Award Date

1-1-2006

Degree Type

Dissertation

Degree Name

Doctor of Philosophy (PhD)

Department

Curriculum and Instruction

First Committee Member

Marilyn McKinney

Number of Pages

264

Abstract

The purpose of this study was to examine how practicing teachers acted to incorporate a more democratic writing pedagogy in their classrooms after participation in the Southern Nevada Writing Project's Summer Institute. Democracy in this study refers to a critical view of democracy. This research is a multiple case study of five teachers' practice during the first half of the school year following their participation in the Institute. The participants teach in schools of varying grade levels, SES, and achievement. Data sources included classroom observations with follow-up interviews, a final group interview, and artifacts from the Institute. These data were examined to identify common events and practices in each participant's teaching. Through a systematic analysis that involved multiple readings and codings of the data and incorporated a number of potential frameworks, four themes, each related to democratic pedagogy, were constructed: Writing Instruction, Democratic Classrooms, Influence of the Institute, and Obstacles and Supports to Change. All of the participants reported moving their practice towards a more process approach (Writing Instruction). The teachers' change was evidenced in the goals identified by the participants for their students and in their decision-making concerning teaching. In terms of their classrooms, the participants were found to exhibit each of the five "democratic supports" identified by McIntyre, Kyle, and Moore (2006) in their work on democratic pedagogy (Democratic Classrooms). Each participant was observed using both practices and principles espoused in the Institute to guide their classroom planning and practice beyond those evident in the other categories (Impact of the Institute). It was found that all of the teachers faced a unique set of challenges and support as they worked to change their practice (Obstacles and Supports to Change). The experiences of these teachers demonstrate the value and power of democratic pedagogy and the difficulty of the struggle to adopt a more democratic practice in the current educational climate. Importantly, this study highlights the role of teachers as intellectuals, provides examples of some limitations in prevailing, liberal ideals of democracy, and supports the need to make democratic practice a prominent goal in teacher education programs.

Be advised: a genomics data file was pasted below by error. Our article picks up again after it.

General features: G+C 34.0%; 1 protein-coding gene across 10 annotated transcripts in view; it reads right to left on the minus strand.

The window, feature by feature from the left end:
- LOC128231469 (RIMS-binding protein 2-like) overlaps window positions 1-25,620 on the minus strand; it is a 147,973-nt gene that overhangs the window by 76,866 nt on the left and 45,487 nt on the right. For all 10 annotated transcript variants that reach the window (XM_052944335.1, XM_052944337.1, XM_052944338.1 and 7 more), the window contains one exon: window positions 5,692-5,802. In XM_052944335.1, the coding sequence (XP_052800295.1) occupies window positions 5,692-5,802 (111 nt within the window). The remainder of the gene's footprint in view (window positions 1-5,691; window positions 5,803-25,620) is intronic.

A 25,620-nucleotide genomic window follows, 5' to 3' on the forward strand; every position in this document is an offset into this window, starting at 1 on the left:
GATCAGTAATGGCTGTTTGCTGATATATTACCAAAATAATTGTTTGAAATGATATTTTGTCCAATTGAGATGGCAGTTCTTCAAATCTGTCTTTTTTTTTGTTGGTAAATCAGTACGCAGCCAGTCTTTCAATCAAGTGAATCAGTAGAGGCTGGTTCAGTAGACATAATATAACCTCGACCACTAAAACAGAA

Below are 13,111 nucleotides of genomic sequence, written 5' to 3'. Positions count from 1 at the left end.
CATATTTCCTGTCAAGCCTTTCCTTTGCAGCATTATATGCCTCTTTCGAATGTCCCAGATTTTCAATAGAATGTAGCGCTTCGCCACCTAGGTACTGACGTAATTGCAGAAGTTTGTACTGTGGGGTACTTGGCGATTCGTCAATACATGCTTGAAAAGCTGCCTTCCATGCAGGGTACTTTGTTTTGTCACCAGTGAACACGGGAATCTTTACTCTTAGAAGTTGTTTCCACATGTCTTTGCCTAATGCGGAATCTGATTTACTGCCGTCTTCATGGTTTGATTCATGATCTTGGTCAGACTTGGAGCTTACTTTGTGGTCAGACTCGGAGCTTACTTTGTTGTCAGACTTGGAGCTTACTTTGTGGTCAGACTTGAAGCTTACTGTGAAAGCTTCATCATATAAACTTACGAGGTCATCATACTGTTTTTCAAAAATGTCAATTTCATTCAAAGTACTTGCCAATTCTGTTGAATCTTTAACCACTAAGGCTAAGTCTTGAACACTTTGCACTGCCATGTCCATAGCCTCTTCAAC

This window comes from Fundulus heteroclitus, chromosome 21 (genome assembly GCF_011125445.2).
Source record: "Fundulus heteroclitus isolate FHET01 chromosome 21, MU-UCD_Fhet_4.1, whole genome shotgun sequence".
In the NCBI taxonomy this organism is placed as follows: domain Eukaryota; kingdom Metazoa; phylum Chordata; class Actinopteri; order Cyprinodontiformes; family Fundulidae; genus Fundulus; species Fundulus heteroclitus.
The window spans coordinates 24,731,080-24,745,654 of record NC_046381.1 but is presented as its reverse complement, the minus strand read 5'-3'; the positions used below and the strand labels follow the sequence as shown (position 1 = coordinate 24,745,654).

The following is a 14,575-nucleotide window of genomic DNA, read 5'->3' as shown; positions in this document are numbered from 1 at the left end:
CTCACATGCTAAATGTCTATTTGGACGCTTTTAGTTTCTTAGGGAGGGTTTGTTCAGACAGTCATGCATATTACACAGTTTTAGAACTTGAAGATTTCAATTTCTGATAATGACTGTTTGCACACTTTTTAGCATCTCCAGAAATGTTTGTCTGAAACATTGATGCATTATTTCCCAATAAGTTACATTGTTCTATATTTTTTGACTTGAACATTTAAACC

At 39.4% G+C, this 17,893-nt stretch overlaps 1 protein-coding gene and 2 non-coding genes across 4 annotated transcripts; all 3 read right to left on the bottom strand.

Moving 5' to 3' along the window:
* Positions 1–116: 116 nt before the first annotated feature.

Keywords

Democratic; Democratic Pedagogy; Nevada; Pedagogy; Professional Development; Project; Southern; Southern Nevada Writing Project; Writing Pedagogy

Controlled Subject

Curriculum planning; Language arts; Teachers--Training of

File Format

pdf

File Size

6481.92 KB

Degree Grantor

University of Nevada, Las Vegas

Language

English

Permissions

If you are the rightful copyright holder of this dissertation or thesis and wish to have the full text removed from Digital Scholarship@UNLV, please submit a request to digitalscholarship@unlv.edu and include clear identification of the work, preferably with URL.

Identifier

https://doi.org/10.25669/ehig-brah


Share

COinS